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An edict of toleration is a declaration made by a government or ruler and states that members of a given religion will not be persecuted for engaging in their religious practices and traditions. The edict implies tacit acceptance of the religion rather than its endorsement by the ruling power.

Edicts of toleration in history

  • 1568 - The Edict of Torda (or Turda), also known as the Patent of Toleration (Act of Religious Tolerance and Freedom of Conscience), was an attempt by King John II Sigismund of Hungarymarker to guarantee religious freedom in his realm. Specifically, it broadened previous grants (to Roman Catholics, Lutherans, and Calvinists) to include the Unitarian Church, and allowed toleration (not legal guarantees) for other faiths.

  • 1598 - The Edict of Nantes, issued by the King of France, Henry IV, was the formal religious settlement which ended the first era of the French wars of religion. The Edict of Nantes granted to French Huguenots legal recognition as well as limited religious freedoms, including: freedom of public worship, the right of assembly, rights of admission to public offices and universities, and permission to maintain fortified towns. The Edict of Nantes, however, would be revoked in 1685 by Henry IV's grandson, Louis XIV, who once again proclaimed Protestantism to be illegal in France through the Edict of Fontainebleau.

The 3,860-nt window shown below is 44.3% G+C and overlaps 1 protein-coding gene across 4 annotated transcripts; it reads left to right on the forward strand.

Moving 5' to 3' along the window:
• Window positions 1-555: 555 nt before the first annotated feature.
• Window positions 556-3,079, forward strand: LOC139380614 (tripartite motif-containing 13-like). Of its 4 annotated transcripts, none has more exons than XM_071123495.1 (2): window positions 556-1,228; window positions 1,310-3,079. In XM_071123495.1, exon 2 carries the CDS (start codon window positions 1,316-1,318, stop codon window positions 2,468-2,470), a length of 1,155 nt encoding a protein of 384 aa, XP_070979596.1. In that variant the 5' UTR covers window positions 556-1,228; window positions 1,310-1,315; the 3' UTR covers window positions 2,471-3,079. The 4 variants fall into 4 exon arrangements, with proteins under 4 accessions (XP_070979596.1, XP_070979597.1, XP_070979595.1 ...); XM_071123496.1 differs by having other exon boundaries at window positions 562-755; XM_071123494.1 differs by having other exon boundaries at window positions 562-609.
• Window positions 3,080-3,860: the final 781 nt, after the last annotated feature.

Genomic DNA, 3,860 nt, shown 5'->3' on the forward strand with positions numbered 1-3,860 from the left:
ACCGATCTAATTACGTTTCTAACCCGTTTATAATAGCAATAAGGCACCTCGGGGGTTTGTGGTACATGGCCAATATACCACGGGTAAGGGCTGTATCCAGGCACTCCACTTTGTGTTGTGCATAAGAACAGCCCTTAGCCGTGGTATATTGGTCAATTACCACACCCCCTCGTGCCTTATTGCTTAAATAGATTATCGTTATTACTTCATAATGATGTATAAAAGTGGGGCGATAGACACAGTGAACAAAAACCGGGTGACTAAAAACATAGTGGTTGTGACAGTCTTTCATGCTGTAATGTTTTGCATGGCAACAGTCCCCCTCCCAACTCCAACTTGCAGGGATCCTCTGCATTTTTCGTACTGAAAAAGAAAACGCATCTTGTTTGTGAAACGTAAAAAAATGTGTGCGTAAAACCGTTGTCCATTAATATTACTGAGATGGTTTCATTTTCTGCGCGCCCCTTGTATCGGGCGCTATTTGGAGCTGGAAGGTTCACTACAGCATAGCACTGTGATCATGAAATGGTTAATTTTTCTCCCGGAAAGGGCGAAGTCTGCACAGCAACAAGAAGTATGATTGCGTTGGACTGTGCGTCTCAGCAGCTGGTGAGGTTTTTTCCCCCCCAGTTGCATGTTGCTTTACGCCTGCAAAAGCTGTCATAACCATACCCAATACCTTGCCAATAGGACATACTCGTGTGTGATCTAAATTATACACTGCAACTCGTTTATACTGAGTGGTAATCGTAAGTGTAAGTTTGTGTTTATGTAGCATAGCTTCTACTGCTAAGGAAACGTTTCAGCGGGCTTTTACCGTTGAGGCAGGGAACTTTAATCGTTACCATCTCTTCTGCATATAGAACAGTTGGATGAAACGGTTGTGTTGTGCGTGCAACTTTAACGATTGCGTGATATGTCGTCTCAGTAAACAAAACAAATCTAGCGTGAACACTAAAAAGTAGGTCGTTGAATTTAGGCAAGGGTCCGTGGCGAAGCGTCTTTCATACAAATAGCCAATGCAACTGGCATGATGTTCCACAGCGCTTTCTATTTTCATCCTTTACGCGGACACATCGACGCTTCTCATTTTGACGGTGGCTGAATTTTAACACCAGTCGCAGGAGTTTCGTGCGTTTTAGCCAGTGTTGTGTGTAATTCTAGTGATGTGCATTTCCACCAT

• 1781 - Bohemia

  • 1782 - An Edict of Toleration - also known as the Patent of Toleration - issued by the Holy Roman Emperor, Joseph II, extended religious freedom to non-Catholic Christians living in Habsburg lands, including: Lutherans, Calvinists, and the Greek Orthodox. However, in the end, Joseph's Catholic conscience got the best of him, as he rescinded his own toleration patent while on his deathbed.

  • 1787 - An Edict of Toleration, issued by King Louis XVI of France, ended persecutions of non-Catholics - including Huguenots.

See also


  1. S. Neill, A History of Christian Missions (Harmondsworth: Penguin Books,964), pp. 189­l90.

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